Pets allowed
Not Allowed
Elevation Gain
2,517.00 ft (767.18 m)
Trail type
22.80 mi (36.69 km)
Please respect the outdoors by practicing Leave No Trace. Learn more about how to apply the principles of Leave No Trace on your next outdoor adventure here.

On Yellowstone National Park’s Heart Lake Trail, you can hike through an active thermal area, camp along the shores of a remote backcountry lake, and trek your way up to a fire lookout for incredible far-reaching views. The trip to Heart Lake and Mount Sheridan makes for an excellent 2-night backpack trip, but it could be done as a long, strenuous dayhike.

Find ample parking at the Heart Lake trailhead, with a pit toilet and room for stock trailers. The trail moves east through a stand of lodgepoles, growing back from the devasting 1988 Yellowstone fires. The grade is fairly flat and gentle for several miles, passing through forest and small sections of grassy meadows. There are a few minor creek crossings, all made easy with simple log bridges over them.

When the trail begins to descend, a view of an active thermal area at the base of Factory Hill opens up. Witch Creek runs through the thermal area, making the creek itself much warmer than many of Yellowstone’s small creeks and streams. The tall steaming vents here reminded members of the 1885 Hague Party of a “New England factory village.” The trail runs directly by bubbling blue thermal pools that steam even in full summer heat. The crust around these pools can seem deceivingly stable; please observe these thermal features from a distance to ensure your safety and to prevent the growth of social trails in the area.

As the thermal features start to fade away behind you, you’ll come to a lush green meadow and the Heart Lake Patrol Cabin at the meadow’s edge. Just past the cabin, the trail comes to its first junction at the shore of Heart Lake. Soak in your first look of the sprawling lake and, if you hadn’t guessed it already, Mount Sheridan looming tall and mighty to the west of Heart Lake. Take a right at the junction and follow the lake. You’ll notice another thermal area off to your right, which notably contains the active Rustic Geyser.

Once you’ve trekked past two backcountry sites, you’ll arrive at the Mount Sheridan junction and the beginning of your long and difficult ascent. The trail grade is steep and relentless, and as the switchbacks cross an unforested mountainside it is highly recommended to begin the ascent up Mount Sheridan as early as possible. Snow fields can linger at the high elevation even into August but should not be counted on for a source of water on the trail.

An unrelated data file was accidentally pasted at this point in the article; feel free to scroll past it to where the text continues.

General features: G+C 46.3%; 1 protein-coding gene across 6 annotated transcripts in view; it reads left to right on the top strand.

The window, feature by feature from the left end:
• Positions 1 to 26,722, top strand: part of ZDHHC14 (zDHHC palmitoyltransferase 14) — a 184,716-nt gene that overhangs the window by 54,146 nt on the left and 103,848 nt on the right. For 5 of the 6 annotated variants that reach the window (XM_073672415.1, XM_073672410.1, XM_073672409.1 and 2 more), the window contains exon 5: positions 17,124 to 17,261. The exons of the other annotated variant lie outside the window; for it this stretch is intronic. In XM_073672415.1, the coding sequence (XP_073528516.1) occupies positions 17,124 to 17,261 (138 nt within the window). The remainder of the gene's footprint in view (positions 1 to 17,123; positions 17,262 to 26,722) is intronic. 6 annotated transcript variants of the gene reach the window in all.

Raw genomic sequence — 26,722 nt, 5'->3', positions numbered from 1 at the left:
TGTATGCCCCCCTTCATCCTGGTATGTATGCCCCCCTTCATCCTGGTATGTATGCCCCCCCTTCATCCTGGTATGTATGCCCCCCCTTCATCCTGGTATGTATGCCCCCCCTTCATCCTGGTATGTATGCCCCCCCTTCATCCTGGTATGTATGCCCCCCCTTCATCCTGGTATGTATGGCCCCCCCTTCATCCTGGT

Small pockets of shade offer relief from the intense summer sun. As you climb higher, Heart Lake begins to resemble a heart; however, it was not the shape that gave the lake its name, but actually an early hunter named Hart Hunney. When you’ve finally crested the ridge, you’re instantly faced with a view of the Tetons and the Red Mountains to the southwest. Walk the ridgeline to the Mount Sheridan Lookout, built in 1931 by the National Park Service. The views from the lookout are nothing short of excellent. Not only are you able to see the Tetons, you can view much of the southern Absarokas, Yellowstone Lake, and even pick out Mount Washburn, Observation Peak, and Mount Holmes to the north.

Backcountry Camping at Heart Lake

There are six hiker-only campsites at the base of Mount Sheridan, with campsites 8H6 and 8H5 before the Mount Sheridan junction and 8H4 to 8H1 after the junction. Each site has your standard Yellowstone backcountry set-up with a food preparation (no fires) and sleeping area, but each site also sports quick access to Heart Lake shoreline. If you’re lucky to snag one of these sites, plan a post-Sheridan soak and lounge your way through the evening until the loons call out into the night.

Logistics + Planning

Preferable season(s)




Parking Pass

National Park Pass

Open Year-round


Open from

November 04 to May 10




Thermal features. Scenic lake. Peak with 360-degree views.



Trailhead Elevation

7,782.00 ft (2,371.95 m)

Highest point

10,299.00 ft (3,139.14 m)


Near lake or river
Backcountry camping
Geologically significant
Big vistas
Bird watching
Horseback riding
Big Game Watching

Typically multi-day


Suitable for


Permit required


Permit self-issue on site



Nearby Lodging + Camping


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